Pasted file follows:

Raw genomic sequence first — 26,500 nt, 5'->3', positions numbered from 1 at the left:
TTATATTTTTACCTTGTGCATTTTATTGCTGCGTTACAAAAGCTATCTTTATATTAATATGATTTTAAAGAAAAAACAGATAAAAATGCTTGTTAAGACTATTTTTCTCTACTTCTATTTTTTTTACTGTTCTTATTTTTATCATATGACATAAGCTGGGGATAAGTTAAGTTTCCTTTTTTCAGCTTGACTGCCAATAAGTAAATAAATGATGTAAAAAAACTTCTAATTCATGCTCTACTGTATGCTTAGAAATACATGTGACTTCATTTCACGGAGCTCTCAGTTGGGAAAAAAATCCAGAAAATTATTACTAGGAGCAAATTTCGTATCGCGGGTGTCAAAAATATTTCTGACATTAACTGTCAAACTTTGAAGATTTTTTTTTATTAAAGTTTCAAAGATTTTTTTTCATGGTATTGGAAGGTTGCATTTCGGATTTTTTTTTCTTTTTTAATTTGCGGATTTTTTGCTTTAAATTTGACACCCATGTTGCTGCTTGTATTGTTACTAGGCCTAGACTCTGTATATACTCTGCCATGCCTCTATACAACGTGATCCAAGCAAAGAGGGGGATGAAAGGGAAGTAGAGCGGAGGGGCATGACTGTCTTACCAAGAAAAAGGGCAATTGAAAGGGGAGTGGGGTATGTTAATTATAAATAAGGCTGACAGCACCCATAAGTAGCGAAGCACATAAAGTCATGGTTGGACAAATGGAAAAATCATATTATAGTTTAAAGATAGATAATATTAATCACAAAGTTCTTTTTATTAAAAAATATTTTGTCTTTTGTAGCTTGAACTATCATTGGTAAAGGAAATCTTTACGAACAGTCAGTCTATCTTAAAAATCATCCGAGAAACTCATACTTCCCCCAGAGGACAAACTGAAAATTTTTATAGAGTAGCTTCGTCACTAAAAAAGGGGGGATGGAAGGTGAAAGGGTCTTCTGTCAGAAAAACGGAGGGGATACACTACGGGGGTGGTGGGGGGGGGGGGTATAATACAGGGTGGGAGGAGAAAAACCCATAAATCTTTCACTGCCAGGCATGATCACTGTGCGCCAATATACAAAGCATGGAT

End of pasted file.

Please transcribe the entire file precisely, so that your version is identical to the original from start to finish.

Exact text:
Raw genomic sequence first — 26,500 nt, 5'->3', positions numbered from 1 at the left:
TTATATTTTTACCTTGTGCATTTTATTGCTGCGTTACAAAAGCTATCTTTATATTAATATGATTTTAAAGAAAAAACAGATAAAAATGCTTGTTAAGACTATTTTTCTCTACTTCTATTTTTTTTACTGTTCTTATTTTTATCATATGACATAAGCTGGGGATAAGTTAAGTTTCCTTTTTTCAGCTTGACTGCCAATAAGTAAATAAATGATGTAAAAAAACTTCTAATTCATGCTCTACTGTATGCTTAGAAATACATGTGACTTCATTTCACGGAGCTCTCAGTTGGGAAAAAAATCCAGAAAATTATTACTAGGAGCAAATTTCGTATCGCGGGTGTCAAAAATATTTCTGACATTAACTGTCAAACTTTGAAGATTTTTTTTTATTAAAGTTTCAAAGATTTTTTTTCATGGTATTGGAAGGTTGCATTTCGGATTTTTTTTTCTTTTTTAATTTGCGGATTTTTTGCTTTAAATTTGACACCCATGTTGCTGCTTGTATTGTTACTAGGCCTAGACTCTGTATATACTCTGCCATGCCTCTATACAACGTGATCCAAGCAAAGAGGGGGATGAAAGGGAAGTAGAGCGGAGGGGCATGACTGTCTTACCAAGAAAAAGGGCAATTGAAAGGGGAGTGGGGTATGTTAATTATAAATAAGGCTGACAGCACCCATAAGTAGCGAAGCACATAAAGTCATGGTTGGACAAATGGAAAAATCATATTATAGTTTAAAGATAGATAATATTAATCACAAAGTTCTTTTTATTAAAAAATATTTTGTCTTTTGTAGCTTGAACTATCATTGGTAAAGGAAATCTTTACGAACAGTCAGTCTATCTTAAAAATCATCCGAGAAACTCATACTTCCCCCAGAGGACAAACTGAAAATTTTTATAGAGTAGCTTCGTCACTAAAAAAGGGGGGATGGAAGGTGAAAGGGTCTTCTGTCAGAAAAACGGAGGGGATACACTACGGGGGTGGTGGGGGGGGGGGGTATAATACAGGGTGGGAGGAGAAAAACCCATAAATCTTTCACTGCCAGGCATGATCACTGTGCGCCAATATACAAAGCATGGAT